The hundreds of researchers working on the ENCODE project have revealed that much of what has been called 'junk DNA' in the human genome is actually a massive control panel with millions of switches regulating the activity of our genes. Without these switches, genes would not work – and mutations in these regions might lead to human disease. The new information delivered by ENCODE is so comprehensive and complex that it has given rise to a new publishing model in which electronic documents and datasets are interconnected.
Just as the Human Genome Project revolutionised biomedical research, ENCODE will drive new understanding and open new avenues for biomedical science. Led by the National Genome Research Institute (NHGRI) in the US and the EMBL-European Bioinformatics Institute (EMBL-EBI) in the UK, ENCODE now presents a detailed map of genome function that identifies 4 million gene 'switches'. This essential reference will help researchers pinpoint very specific areas of research for human disease. The findings are published in 30 connected, open-access papers appearing in three science journals: Nature, Genome Biology and Genome Research.
"Our genome is simply alive with switches: millions of places that determine whether a gene is switched on or off," says Ewan Birney of EMBL-EBI, lead analysis coordinator for ENCODE. "The Human Genome Project showed that only 2% of the genome contains genes, the instructions to make proteins. With ENCODE, we can see that around 80% of the genome is actively doing something. We found that a much bigger part of the genome – a surprising amount, in fact – is involved in controlling when and where proteins are produced, than in simply manufacturing the building blocks."
"ENCODE data can be used by any disease researcher, whatever pathology they may be interested in," said Ian Dunham of EMBL-EBI, who played a key role in coordinating the analysis. "In many cases you may have a good idea of which genes are involved in your disease, but you might not know which switches are involved. Sometimes these switches are very surprising, because their location might seem more logically connected to a completely different disease. ENCODE gives us a set of very valuable leads to follow to discover key mechanisms at play in health and disease. Those can be exploited to create entirely new medicines, or to repurpose existing treatments."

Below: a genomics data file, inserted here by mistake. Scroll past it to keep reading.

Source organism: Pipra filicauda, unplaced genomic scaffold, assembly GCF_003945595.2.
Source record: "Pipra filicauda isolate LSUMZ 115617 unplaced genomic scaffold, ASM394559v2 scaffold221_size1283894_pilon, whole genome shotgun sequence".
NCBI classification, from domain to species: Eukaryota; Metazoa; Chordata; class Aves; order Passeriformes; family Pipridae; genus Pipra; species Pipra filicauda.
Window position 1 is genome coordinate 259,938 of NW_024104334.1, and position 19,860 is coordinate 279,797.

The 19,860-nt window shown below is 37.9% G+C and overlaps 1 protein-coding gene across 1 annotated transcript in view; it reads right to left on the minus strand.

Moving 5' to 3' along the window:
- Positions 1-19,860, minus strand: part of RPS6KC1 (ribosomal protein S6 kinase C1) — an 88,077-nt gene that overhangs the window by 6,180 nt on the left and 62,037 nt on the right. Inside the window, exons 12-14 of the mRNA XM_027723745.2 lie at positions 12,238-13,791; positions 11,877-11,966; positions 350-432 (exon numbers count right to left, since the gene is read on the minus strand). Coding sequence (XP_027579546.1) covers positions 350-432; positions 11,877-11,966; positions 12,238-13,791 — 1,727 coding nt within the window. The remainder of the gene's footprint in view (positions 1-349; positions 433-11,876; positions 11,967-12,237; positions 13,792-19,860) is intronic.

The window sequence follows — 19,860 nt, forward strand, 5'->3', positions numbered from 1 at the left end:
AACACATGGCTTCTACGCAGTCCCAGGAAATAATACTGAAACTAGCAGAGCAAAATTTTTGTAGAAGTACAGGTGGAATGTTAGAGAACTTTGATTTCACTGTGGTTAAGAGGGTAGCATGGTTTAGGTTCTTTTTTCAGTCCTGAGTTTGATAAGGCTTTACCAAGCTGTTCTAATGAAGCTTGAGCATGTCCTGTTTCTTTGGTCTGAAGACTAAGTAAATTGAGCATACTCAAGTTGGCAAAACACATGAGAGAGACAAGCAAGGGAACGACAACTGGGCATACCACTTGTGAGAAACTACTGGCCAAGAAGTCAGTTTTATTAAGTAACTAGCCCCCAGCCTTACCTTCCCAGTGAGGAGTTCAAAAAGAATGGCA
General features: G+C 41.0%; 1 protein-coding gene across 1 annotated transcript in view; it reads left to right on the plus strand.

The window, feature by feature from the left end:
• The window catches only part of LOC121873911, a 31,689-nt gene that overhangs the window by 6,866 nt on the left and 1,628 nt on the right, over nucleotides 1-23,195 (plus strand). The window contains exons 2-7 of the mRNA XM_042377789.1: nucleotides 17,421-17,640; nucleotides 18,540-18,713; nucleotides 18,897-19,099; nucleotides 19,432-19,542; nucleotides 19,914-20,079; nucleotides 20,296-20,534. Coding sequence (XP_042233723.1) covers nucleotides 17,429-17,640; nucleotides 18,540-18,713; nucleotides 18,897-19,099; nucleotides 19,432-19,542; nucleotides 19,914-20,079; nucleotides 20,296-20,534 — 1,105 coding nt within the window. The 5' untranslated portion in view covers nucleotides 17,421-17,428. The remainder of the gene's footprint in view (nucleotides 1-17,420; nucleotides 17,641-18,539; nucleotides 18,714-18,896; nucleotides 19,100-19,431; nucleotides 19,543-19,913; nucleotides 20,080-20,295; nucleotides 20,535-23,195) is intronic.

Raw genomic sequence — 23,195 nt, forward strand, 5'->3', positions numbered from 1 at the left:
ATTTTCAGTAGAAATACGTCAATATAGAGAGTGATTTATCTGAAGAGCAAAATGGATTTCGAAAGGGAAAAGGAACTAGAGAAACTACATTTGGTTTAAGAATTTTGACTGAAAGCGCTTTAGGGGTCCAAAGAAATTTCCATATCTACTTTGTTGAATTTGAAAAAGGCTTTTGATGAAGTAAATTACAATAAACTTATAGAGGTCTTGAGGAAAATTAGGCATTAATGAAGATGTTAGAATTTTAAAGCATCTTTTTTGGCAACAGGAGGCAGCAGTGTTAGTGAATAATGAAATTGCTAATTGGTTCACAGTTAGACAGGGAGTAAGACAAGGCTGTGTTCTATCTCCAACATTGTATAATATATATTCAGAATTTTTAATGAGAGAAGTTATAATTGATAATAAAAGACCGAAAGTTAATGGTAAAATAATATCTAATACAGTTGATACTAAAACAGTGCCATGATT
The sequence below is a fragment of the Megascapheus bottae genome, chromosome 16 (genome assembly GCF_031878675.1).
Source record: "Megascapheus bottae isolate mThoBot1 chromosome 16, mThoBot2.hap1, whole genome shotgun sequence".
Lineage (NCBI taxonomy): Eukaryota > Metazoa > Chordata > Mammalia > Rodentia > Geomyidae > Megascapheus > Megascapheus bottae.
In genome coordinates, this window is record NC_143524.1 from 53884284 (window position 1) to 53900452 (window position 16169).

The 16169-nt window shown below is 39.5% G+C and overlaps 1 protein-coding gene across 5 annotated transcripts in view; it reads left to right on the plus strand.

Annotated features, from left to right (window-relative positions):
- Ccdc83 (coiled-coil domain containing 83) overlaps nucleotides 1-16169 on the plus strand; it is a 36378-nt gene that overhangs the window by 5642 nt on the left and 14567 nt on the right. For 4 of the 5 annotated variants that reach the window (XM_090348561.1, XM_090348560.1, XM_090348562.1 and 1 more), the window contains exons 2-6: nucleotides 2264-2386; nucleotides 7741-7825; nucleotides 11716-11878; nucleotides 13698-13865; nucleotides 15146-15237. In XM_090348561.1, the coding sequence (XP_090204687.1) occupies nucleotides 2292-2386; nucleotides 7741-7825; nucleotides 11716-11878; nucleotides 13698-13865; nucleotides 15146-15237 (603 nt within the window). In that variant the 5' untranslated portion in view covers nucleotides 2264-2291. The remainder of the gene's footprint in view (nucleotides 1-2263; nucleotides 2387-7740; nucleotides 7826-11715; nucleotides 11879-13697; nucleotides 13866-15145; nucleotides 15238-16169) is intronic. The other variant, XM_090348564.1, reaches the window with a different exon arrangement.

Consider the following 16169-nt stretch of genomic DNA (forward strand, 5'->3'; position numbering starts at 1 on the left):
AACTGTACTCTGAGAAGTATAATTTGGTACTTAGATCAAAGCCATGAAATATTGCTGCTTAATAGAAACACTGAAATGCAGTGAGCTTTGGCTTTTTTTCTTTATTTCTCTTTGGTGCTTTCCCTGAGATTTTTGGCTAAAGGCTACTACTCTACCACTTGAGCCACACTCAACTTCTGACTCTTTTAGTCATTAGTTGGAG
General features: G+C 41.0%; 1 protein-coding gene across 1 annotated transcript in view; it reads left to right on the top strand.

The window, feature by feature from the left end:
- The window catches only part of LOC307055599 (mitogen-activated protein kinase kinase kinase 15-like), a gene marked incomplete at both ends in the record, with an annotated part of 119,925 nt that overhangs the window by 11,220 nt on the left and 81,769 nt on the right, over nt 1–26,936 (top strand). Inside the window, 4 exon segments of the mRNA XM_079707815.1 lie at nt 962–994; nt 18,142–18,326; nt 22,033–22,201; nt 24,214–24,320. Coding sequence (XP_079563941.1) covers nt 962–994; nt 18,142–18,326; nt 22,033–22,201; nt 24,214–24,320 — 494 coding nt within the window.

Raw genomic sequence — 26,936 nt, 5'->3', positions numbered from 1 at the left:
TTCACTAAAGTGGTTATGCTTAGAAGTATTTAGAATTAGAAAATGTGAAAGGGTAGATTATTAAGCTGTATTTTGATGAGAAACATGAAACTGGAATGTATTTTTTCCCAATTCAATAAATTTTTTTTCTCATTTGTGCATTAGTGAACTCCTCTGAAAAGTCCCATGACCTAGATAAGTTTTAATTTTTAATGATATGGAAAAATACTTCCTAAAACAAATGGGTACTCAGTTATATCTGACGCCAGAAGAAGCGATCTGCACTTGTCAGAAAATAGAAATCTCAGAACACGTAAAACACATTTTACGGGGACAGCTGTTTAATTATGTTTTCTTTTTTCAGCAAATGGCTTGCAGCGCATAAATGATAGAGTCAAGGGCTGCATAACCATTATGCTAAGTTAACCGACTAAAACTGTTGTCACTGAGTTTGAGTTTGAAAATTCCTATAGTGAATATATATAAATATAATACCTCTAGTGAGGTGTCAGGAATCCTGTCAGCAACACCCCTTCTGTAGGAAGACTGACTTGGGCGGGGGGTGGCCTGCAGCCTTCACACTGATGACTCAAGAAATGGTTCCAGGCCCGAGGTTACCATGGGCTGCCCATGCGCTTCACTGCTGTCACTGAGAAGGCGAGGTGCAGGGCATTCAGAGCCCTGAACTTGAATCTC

"ENCODE gives us the knowledge we need to look beyond the linear structure of the genome to how the whole network is connected," commented Dr Michael Snyder, professor and chair at Stanford University and a principal investigator on ENCODE. "We are beginning to understand the information generated in genome-wide association studies – not just where certain genes are located, but which sequences control them. Because of the complex, three-dimensional shape of our genome, those controls are sometimes far from the gene they regulate and looping around to make contact. Were it not for ENCODE, we might never have looked in those regions. This is a major step toward understanding the wiring diagram of a human being. ENCODE helps us look deeply into the regulatory circuit that tells us how all of the parts come together to make a complex being."
Until recently, generating and storing large volumes of data has been a challenge in biomedical research. Now, with the falling cost and rising productivity of genome sequencing, the focus has shifted to analysis – making sense of the data produced in genome-wide association studies. ENCODE partners have been working systematically through the human genome, using the same computational and wet-lab methods and reagents in laboratories distributed throughout the world.
To give some sense of the scale of the project: ENCODE combined the efforts of 442 scientists in 32 labs in the UK, US, Spain, Singapore and Japan. They generated and analysed over 15 terabytes (15 trillion bytes) of raw data – all of which is now publicly available. The study used around 300 years' worth of computer time studying 147 tissue types to determine what turns specific genes on and off, and how that 'switch' differs between cell types.
The articles published on 6 September represent hundreds of pages of research. But the digital publishing group at Nature recognises that 'pages' are a thing of the past. All of the published ENCODE content, in all three journals, is connected digitally through topical 'threads', so that readers can follow their area of interest between papers and all the way down to the original data.
"Getting the best people with the best expertise together is what this is all about," said Ewan Birney. "ENCODE has really shown that leading life scientists are very good at collaborating closely on a large scale to produce excellent foundational resources that the whole community can use."
"Until now, everyone's been generating and publishing this data piecemeal and unintentionally trapping it in niche communities and static publications. How could anyone outside that community exploit that knowledge if they don't know it's there?" commented Roderic Guigo of the Centre de Regulació Genómica (CRG) in Barcelona, Spain. "We have now an interactive encyclopaedia that everyone can refer to, and that will make a huge difference."
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